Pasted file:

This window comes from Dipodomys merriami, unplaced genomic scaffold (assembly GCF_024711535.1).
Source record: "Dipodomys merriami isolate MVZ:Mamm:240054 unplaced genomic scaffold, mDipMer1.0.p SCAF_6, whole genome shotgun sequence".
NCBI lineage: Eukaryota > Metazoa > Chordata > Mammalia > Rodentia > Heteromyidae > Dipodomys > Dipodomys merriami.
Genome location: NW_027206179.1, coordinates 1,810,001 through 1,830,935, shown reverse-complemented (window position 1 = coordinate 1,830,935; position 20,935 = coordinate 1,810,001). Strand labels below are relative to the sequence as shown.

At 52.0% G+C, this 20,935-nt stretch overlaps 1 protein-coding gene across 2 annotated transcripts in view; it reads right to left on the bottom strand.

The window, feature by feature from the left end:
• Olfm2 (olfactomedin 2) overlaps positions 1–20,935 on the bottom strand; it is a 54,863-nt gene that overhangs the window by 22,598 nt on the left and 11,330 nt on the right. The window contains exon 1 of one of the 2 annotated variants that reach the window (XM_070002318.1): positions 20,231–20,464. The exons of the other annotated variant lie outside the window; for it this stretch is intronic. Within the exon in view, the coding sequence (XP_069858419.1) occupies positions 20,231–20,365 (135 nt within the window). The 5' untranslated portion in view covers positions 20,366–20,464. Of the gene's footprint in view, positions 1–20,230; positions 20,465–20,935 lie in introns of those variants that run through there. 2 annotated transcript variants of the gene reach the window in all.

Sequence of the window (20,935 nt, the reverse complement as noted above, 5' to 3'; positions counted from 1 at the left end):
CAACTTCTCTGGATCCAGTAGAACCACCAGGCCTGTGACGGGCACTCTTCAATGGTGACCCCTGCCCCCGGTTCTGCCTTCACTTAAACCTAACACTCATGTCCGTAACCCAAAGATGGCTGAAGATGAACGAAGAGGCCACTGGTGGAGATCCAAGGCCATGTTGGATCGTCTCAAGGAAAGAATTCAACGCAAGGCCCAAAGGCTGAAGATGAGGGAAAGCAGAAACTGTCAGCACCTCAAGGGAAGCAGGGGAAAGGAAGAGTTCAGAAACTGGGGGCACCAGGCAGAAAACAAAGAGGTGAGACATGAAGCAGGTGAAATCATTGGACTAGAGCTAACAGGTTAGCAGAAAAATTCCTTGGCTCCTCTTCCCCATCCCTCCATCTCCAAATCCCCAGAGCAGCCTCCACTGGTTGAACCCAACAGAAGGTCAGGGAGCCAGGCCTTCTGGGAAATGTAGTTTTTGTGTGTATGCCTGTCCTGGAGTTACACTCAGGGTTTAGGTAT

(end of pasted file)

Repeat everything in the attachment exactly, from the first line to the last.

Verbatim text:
This window comes from Dipodomys merriami, unplaced genomic scaffold (assembly GCF_024711535.1).
Source record: "Dipodomys merriami isolate MVZ:Mamm:240054 unplaced genomic scaffold, mDipMer1.0.p SCAF_6, whole genome shotgun sequence".
NCBI lineage: Eukaryota > Metazoa > Chordata > Mammalia > Rodentia > Heteromyidae > Dipodomys > Dipodomys merriami.
Genome location: NW_027206179.1, coordinates 1,810,001 through 1,830,935, shown reverse-complemented (window position 1 = coordinate 1,830,935; position 20,935 = coordinate 1,810,001). Strand labels below are relative to the sequence as shown.

At 52.0% G+C, this 20,935-nt stretch overlaps 1 protein-coding gene across 2 annotated transcripts in view; it reads right to left on the bottom strand.

The window, feature by feature from the left end:
• Olfm2 (olfactomedin 2) overlaps positions 1–20,935 on the bottom strand; it is a 54,863-nt gene that overhangs the window by 22,598 nt on the left and 11,330 nt on the right. The window contains exon 1 of one of the 2 annotated variants that reach the window (XM_070002318.1): positions 20,231–20,464. The exons of the other annotated variant lie outside the window; for it this stretch is intronic. Within the exon in view, the coding sequence (XP_069858419.1) occupies positions 20,231–20,365 (135 nt within the window). The 5' untranslated portion in view covers positions 20,366–20,464. Of the gene's footprint in view, positions 1–20,230; positions 20,465–20,935 lie in introns of those variants that run through there. 2 annotated transcript variants of the gene reach the window in all.

Sequence of the window (20,935 nt, the reverse complement as noted above, 5' to 3'; positions counted from 1 at the left end):
CAACTTCTCTGGATCCAGTAGAACCACCAGGCCTGTGACGGGCACTCTTCAATGGTGACCCCTGCCCCCGGTTCTGCCTTCACTTAAACCTAACACTCATGTCCGTAACCCAAAGATGGCTGAAGATGAACGAAGAGGCCACTGGTGGAGATCCAAGGCCATGTTGGATCGTCTCAAGGAAAGAATTCAACGCAAGGCCCAAAGGCTGAAGATGAGGGAAAGCAGAAACTGTCAGCACCTCAAGGGAAGCAGGGGAAAGGAAGAGTTCAGAAACTGGGGGCACCAGGCAGAAAACAAAGAGGTGAGACATGAAGCAGGTGAAATCATTGGACTAGAGCTAACAGGTTAGCAGAAAAATTCCTTGGCTCCTCTTCCCCATCCCTCCATCTCCAAATCCCCAGAGCAGCCTCCACTGGTTGAACCCAACAGAAGGTCAGGGAGCCAGGCCTTCTGGGAAATGTAGTTTTTGTGTGTATGCCTGTCCTGGAGTTACACTCAGGGTTTAGGTAT